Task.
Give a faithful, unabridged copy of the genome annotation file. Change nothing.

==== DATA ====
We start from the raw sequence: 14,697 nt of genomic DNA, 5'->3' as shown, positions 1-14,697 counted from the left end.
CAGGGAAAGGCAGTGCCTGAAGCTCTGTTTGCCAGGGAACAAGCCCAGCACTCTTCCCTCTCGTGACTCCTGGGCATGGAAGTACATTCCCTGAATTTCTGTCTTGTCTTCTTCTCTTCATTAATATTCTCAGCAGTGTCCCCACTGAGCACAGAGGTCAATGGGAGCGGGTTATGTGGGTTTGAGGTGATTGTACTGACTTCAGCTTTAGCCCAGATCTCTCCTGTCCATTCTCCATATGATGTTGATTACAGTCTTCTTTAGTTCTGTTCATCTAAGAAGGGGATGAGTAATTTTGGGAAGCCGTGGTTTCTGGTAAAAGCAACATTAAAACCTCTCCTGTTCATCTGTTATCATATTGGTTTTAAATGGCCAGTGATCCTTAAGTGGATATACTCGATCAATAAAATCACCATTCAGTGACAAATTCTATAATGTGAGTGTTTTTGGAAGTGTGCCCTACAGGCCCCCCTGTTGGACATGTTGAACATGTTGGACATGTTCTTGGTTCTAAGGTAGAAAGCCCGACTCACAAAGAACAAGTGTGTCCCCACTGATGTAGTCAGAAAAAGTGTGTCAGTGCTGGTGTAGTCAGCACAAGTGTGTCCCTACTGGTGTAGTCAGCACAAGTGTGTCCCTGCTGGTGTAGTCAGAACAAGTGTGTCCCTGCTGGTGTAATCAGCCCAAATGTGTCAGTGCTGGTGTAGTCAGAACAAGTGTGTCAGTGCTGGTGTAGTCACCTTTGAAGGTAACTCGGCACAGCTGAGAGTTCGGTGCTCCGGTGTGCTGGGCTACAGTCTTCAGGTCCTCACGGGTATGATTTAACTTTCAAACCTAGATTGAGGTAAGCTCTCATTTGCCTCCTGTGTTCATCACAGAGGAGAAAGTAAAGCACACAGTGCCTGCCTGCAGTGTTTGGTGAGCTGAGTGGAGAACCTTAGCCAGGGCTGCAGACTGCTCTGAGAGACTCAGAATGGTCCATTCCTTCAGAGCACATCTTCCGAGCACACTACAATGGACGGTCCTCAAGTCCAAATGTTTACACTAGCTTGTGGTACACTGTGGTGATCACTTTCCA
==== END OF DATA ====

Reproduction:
We start from the raw sequence: 14,697 nt of genomic DNA, 5'->3' as shown, positions 1-14,697 counted from the left end.
CAGGGAAAGGCAGTGCCTGAAGCTCTGTTTGCCAGGGAACAAGCCCAGCACTCTTCCCTCTCGTGACTCCTGGGCATGGAAGTACATTCCCTGAATTTCTGTCTTGTCTTCTTCTCTTCATTAATATTCTCAGCAGTGTCCCCACTGAGCACAGAGGTCAATGGGAGCGGGTTATGTGGGTTTGAGGTGATTGTACTGACTTCAGCTTTAGCCCAGATCTCTCCTGTCCATTCTCCATATGATGTTGATTACAGTCTTCTTTAGTTCTGTTCATCTAAGAAGGGGATGAGTAATTTTGGGAAGCCGTGGTTTCTGGTAAAAGCAACATTAAAACCTCTCCTGTTCATCTGTTATCATATTGGTTTTAAATGGCCAGTGATCCTTAAGTGGATATACTCGATCAATAAAATCACCATTCAGTGACAAATTCTATAATGTGAGTGTTTTTGGAAGTGTGCCCTACAGGCCCCCCTGTTGGACATGTTGAACATGTTGGACATGTTCTTGGTTCTAAGGTAGAAAGCCCGACTCACAAAGAACAAGTGTGTCCCCACTGATGTAGTCAGAAAAAGTGTGTCAGTGCTGGTGTAGTCAGCACAAGTGTGTCCCTACTGGTGTAGTCAGCACAAGTGTGTCCCTGCTGGTGTAGTCAGAACAAGTGTGTCCCTGCTGGTGTAATCAGCCCAAATGTGTCAGTGCTGGTGTAGTCAGAACAAGTGTGTCAGTGCTGGTGTAGTCACCTTTGAAGGTAACTCGGCACAGCTGAGAGTTCGGTGCTCCGGTGTGCTGGGCTACAGTCTTCAGGTCCTCACGGGTATGATTTAACTTTCAAACCTAGATTGAGGTAAGCTCTCATTTGCCTCCTGTGTTCATCACAGAGGAGAAAGTAAAGCACACAGTGCCTGCCTGCAGTGTTTGGTGAGCTGAGTGGAGAACCTTAGCCAGGGCTGCAGACTGCTCTGAGAGACTCAGAATGGTCCATTCCTTCAGAGCACATCTTCCGAGCACACTACAATGGACGGTCCTCAAGTCCAAATGTTTACACTAGCTTGTGGTACACTGTGGTGATCACTTTCCA